Ballin Law


Firearms are a significant cause of death and serious injury in the U.S.  According to the National Safety Council, 48,222 people were killed by firearms in the U.S. in 2022.  Of these, 56% of deaths related to firearms were suicides, 41% were homicides, and about 1% were preventable or accidental.

Massachusetts law regulates the ownership and possession of firearms in a variety of ways.  Anyone who owns or possesses any firearm is required by law to obtain either a license to carry or a firearms ID card from their local police department.  This law requires the police to screen all applicants and refuse to issue a license to carry or ID card to various classes of persons, including convicted felons and persons who have committed crimes of domestic violence.  The licensing requirement has the added benefit of allowing police officers and other first responders to know whether firearms are present at a home that they must respond to. 


Another way that Massachusetts seeks to reduce deaths and injuries involving firearms is to require that guns be stored safely and securely when not in use, so that the guns do not end up in the wrong hands.  Massachusetts law requires all gun owners to store their firearms safely.  By statute, firearms that are not in use must be “secured in a locked container or equipped with a tamper-resistant mechanical lock or other safety device, properly engaged so as to render such weapon inoperable by any person other than the owner.” 

Any gun owner who violates this law is potentially subject to serious criminal penalties, including a fine of at least $1,000 and up to $7,500 or by imprisonment for up to 1 ½ years, or both.  There are enhanced penalties that apply to unsafe storage of large capacity weapon or weapons stored in an unlocked location where a minor could have access to it, including mandatory prison time if convicted.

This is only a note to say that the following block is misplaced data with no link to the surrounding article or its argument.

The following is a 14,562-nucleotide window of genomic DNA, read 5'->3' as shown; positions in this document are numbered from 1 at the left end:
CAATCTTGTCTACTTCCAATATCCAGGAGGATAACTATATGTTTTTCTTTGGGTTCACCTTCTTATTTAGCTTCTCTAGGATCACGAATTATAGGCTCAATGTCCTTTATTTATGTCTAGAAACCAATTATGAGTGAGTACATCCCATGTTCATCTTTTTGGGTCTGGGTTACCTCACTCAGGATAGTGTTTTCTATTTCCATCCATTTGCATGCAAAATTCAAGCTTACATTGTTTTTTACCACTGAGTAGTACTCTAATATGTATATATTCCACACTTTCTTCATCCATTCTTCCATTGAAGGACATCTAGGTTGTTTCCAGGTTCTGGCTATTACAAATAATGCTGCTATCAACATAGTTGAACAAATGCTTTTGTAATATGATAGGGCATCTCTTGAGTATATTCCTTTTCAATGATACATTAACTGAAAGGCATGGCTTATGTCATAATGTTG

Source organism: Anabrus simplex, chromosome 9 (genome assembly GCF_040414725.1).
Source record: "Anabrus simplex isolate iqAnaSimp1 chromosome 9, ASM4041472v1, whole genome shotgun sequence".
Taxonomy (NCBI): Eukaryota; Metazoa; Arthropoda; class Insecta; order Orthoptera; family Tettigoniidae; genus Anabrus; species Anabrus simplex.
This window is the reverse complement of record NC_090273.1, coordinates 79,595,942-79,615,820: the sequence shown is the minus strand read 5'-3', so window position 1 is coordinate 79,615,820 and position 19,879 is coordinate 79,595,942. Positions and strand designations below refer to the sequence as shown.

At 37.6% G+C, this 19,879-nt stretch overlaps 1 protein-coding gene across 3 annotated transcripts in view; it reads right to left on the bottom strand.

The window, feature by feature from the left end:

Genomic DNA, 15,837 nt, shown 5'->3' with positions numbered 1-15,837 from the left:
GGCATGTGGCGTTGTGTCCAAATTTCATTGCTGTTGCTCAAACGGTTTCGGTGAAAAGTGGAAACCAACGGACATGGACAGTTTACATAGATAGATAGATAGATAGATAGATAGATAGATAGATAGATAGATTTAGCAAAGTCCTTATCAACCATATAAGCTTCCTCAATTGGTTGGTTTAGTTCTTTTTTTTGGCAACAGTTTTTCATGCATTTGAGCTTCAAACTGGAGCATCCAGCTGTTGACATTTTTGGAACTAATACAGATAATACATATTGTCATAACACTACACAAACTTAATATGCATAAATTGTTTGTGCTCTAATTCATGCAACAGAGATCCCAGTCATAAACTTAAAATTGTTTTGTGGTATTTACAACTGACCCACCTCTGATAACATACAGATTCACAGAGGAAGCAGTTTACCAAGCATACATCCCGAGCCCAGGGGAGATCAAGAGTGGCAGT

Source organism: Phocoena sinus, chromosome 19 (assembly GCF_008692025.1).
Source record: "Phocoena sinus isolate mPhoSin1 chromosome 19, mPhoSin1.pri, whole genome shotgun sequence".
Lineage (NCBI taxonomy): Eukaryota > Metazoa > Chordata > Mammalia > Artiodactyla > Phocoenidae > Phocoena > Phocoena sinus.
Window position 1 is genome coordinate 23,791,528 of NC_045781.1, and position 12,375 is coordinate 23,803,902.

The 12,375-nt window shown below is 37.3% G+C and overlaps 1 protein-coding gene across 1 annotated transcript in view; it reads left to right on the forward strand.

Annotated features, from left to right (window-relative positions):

Gun owners can also be subject to civil liability for unsafe storage of firearms.  In one case, a parent left a large gun collection unlocked in her home where she and her adult son lived.  The gun owner knew that her son had a history of violence and mental illness.  The son took one of the firearms from the house and was involved in a shoot-out with police in which an officer was killed.  The Supreme Judicial Court held that the gun owner was negligent for failing to keep the guns securely locked and inaccessible to the son, because it was reasonably foreseeable that the son might take one of the guns and injure someone.  The gun owner could be found liable for the wrongful death of the police officer.

In another case that our firm handled, we were able to recover $500,000 for a police officer who was shot while responding to a 911 call.  We obtained that settlement from the insurance company for the shooter’s father, who was convicted of failing to store the firearm safely.  Details of that case are available here.

If anyone you know has been injured by a firearm that was not stored securely and ended up stolen or otherwise in the hands of someone other than the person licensed to own or carry the gun, please contact us to learn more about your right to obtain compensation for your injuries.

These cases are handled on a contingent fee basis which means no money is owed unless we are successful in collecting money compensation on the case.  Contact us now for a free and confidential consultation. 

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